Take the 2-minute tour ×
Mathematics Stack Exchange is a question and answer site for people studying math at any level and professionals in related fields. It's 100% free, no registration required.

Showing that the infinite dimensional sphere $S^{\infty}$ is contractible is rather easy by constructing an explicit contraction (Hatcher gives a nice one). I thought it might be a nice exercise to try and show this using loop spaces and the fact that $\pi_1(S^{\infty})$ is trivial.

Let the loopspace $\Omega X$ be the space of base pointed loops in $X$. For now, assume that the loopspace $ΩS^{\infty}$ is homotopy equivalent to $S^{\infty}$. Then, $\pi_2(S^{\infty})=\pi_1(\Omega S^{\infty})=\pi_1(S^{\infty})=0$. Continuing by induction, we get that every homotopy group of $S^{\infty}$ is trivial and so $S^{\infty}$ is contractible because $S^{\infty}$ is a CW-complex (by Whitehead). As far as I can tell, this argument has no holes in it.

My problem now is in proving the assumption that $\Omega S$ is homotopy equivlanet to $S$. I haven't had too much experience with loopspaces or function spaces in general so I'm struggling somewhat.

One approach might be to find a fibration $F\rightarrow\Omega S^{\infty}\rightarrow S^{\infty}$ and then playing about with long exact sequences in homotopy, but I'm not sure if such a fibration exists. Maybe something like 'If $f\colon [0,1]\rightarrow S^{\infty}$ is a loop, let $p\colon \Omega S^{\infty}\rightarrow S^{\infty}$ be given by $p(f)=f(1/2)$' would work? Is p a fibration? And if so, what do the fibers look like? The best case scenario would be for some fibration to exist with contractible fiber. However, I'm worried that showing such a fiber is contractible would amount to showing that $S^{\infty}$ is contractible, which defeats the object of the exercise.

share|improve this question

3 Answers 3

up vote 3 down vote accepted

You might be able to get something using the Freudenthal theorem (though this is a bit overkill admittedly), since it studies the connectedness of the natural map to $\Omega \circ S$. Supposing the assertion that the suspension of $S^\infty$ is again $S^\infty$ (we have to use the limiting behavior of this space somewhere), then if $S^\infty$ is $n$-connected, the map

$\pi_k(S^\infty) \to \pi_k(\Omega S^\infty) = \pi_{k+1}(S^\infty)$

is an isomorphism for $k \le 2n$. Then this is certainly true for $k = n$, which gives that $\pi_{n+1}(S^\infty)$ is trivial as well, and so $S^\infty$ is at least $(n+1)$-connected -- we can continue on to hit all the homotopy groups.

share|improve this answer
    
What a lovely little proof. Very much the kind of thing I was looking for. I'm new to the site; is this the point that I accept an answer, or should I wait in case there are more answers? –  Daniel Rust Apr 16 '12 at 17:11

Although I do not know an answer to your question I wanted to remark the following.

It seems to me as if you would like to have a "nicer" proof of the fact that the infinite sphere is contractible. What you try to do is, prove that it is weakly contractible and use Whiteheads theorem (which I too think is nicer than an explicit contraction).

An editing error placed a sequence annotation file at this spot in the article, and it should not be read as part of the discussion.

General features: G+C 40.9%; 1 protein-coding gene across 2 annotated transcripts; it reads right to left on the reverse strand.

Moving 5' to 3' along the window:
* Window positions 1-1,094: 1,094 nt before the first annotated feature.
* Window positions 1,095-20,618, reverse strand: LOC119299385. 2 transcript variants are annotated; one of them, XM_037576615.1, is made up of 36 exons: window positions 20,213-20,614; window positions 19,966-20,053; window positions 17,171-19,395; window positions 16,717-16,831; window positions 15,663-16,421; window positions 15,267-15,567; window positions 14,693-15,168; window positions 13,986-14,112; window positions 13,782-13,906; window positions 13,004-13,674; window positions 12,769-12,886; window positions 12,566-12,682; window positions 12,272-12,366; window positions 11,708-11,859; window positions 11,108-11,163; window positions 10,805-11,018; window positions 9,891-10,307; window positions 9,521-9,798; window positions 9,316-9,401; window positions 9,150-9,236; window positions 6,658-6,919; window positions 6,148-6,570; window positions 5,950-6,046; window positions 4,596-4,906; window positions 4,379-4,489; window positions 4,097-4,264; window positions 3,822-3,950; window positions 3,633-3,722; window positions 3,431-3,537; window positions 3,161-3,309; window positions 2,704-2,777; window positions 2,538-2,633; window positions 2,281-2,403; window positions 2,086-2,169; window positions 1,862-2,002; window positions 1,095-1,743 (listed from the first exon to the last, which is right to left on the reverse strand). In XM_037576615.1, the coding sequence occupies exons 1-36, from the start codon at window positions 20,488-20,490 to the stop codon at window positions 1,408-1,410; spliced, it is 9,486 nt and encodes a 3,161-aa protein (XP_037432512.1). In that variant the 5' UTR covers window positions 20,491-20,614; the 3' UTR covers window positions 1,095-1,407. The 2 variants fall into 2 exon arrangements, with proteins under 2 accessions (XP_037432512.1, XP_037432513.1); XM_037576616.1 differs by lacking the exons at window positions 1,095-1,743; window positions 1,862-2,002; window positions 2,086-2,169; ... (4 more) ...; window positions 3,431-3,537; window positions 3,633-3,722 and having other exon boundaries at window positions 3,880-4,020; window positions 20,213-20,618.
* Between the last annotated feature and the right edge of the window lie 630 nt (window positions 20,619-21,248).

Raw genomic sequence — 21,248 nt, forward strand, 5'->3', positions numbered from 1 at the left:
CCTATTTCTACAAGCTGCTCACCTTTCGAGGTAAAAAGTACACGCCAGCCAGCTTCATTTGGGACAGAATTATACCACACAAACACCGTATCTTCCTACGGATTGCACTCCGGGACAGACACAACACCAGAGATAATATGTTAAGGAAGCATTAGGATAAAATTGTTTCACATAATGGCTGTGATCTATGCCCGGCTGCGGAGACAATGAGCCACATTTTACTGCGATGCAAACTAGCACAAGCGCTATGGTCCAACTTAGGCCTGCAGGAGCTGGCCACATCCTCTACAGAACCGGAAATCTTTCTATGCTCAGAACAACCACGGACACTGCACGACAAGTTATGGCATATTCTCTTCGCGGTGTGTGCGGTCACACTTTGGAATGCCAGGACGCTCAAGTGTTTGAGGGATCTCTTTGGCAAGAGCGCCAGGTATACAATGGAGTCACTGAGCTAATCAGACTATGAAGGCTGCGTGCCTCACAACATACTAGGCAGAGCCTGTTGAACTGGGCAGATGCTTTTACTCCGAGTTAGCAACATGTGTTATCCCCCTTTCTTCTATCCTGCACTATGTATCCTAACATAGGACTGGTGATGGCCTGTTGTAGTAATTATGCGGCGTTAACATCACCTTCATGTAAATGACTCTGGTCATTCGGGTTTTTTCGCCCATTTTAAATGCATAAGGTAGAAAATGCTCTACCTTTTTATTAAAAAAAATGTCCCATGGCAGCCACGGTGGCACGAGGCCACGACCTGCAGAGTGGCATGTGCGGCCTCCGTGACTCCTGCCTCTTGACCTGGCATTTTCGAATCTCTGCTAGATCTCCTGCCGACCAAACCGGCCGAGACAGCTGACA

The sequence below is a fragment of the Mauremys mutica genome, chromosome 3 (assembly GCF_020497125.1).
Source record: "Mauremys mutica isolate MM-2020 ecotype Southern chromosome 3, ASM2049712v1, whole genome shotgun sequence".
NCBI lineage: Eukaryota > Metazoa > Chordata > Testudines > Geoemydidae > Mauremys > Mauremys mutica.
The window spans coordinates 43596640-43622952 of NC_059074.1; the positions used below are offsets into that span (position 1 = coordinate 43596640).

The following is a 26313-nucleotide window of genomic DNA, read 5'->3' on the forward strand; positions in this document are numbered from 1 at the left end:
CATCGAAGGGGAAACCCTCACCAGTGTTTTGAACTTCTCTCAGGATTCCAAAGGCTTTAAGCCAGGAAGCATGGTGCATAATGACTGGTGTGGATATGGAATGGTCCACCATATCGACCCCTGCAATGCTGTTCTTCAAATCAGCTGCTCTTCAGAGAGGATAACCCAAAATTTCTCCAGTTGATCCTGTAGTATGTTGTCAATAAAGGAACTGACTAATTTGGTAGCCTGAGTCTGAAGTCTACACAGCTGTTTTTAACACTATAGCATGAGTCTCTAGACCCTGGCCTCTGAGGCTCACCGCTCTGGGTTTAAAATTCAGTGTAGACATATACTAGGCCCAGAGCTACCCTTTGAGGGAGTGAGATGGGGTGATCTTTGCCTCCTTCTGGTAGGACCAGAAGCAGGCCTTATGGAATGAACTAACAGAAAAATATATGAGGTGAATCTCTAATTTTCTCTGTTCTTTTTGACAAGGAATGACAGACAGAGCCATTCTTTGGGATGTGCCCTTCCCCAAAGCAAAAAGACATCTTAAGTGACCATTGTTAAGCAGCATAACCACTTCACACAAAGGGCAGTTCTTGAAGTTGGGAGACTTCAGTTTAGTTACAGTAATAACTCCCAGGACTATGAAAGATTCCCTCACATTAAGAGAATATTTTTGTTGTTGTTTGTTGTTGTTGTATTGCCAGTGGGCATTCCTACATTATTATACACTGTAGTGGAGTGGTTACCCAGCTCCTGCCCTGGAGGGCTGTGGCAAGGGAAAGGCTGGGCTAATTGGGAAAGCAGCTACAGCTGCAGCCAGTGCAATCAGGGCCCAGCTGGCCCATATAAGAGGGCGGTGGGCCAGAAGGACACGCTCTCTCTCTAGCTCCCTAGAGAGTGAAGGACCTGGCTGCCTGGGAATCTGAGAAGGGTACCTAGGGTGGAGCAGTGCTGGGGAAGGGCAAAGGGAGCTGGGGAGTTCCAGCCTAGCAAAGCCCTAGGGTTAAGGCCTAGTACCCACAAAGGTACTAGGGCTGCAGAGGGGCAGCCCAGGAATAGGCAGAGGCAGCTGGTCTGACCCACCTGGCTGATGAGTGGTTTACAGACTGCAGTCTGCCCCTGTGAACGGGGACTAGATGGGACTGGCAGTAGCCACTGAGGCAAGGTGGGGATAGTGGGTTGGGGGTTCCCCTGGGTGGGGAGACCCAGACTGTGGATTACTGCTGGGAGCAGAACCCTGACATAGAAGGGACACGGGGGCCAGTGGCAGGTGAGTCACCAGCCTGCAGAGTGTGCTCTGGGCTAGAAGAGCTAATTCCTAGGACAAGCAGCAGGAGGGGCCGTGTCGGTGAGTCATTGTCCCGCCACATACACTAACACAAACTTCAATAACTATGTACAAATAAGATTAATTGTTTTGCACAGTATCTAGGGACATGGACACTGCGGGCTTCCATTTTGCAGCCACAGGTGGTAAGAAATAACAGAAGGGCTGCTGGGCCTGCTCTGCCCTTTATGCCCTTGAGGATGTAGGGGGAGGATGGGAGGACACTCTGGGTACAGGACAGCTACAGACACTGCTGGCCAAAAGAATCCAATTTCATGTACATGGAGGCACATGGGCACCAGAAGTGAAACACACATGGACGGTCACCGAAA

But the fact that the infinite sphere is weakly contractible may easily seen from the fact that given $n \geq 0$ it may be equipped with a CW structure such that its n-skelleton is a point and using the cellular approximation theorem.

share|improve this answer
    
I think I would mostly agree that I am trying to find a 'nicer' proof for some definition of nicer. A homology argument works well you're right (together with Hurewicz).For purely selfish reasons however, I was hoping to use homotopy groups and loopspaces in order to give a novel proof of a rather standard result. The part of the proof I have given seems so neat that it would be a shame if the assumption I made couldn't be proved without avoiding the standard proof. –  Daniel Rust Apr 15 '12 at 0:30

Since $\pi_1(S^\infty)=0$, it is rather easy to prove that $S^\infty$ and $\Omega S^\infty$ are homotopy equivalent : set $\rho : S^\infty \to \Omega S^\infty$, $\rho(p)(t)=p$ for every $t\in[0,1]$ (since $\rho(p)$ is a path, it makes sense to write $\rho(p)(t)=p$) and $\tau : \Omega S^\infty \to S^\infty$, $\tau(\gamma)=\gamma(0)$. Now $\tau\circ\rho$ is the identity, and $\rho\circ\tau$ is isotopic to the identity, since $\pi_1(S^\infty)=0$, and so every loop is homotopy equivalent to the constant loop on its base point : choose an isotopy $F_\gamma$ from each loop $\gamma$ to its base point, then set $F:\Omega S^\infty \times [0,1]\to\Omega S^\infty$ by $F(\gamma,t)=F_\gamma(t)$, and this is a homotopy between the identity and $\rho\circ\tau$.

share|improve this answer
2  
This proof cannot work, otherwise it would give a proof that any simply connected space is homotopy equivalent to its loopspace. It breaks in the last step: why should $F$ be continuous? –  Dylan Wilson Apr 16 '12 at 14:53
    
Regardless of Dylan's point, the functions $\rho$ and $\tau$ aren't well defined, although this may be my fault in omitting to define terms. The notation $\Omega X$ was meant to refer to the space of base pointed loops in $X$. I think you may have confused $\Omega X$ with $\Lambda X$ the space of all loops on X (the free loopspace). I've edited the question to reflect that we are working in the pointed topological category. –  Daniel Rust Apr 16 '12 at 16:37

Your Answer

 
discard

By posting your answer, you agree to the privacy policy and terms of service.

Not the answer you're looking for? Browse other questions tagged or ask your own question.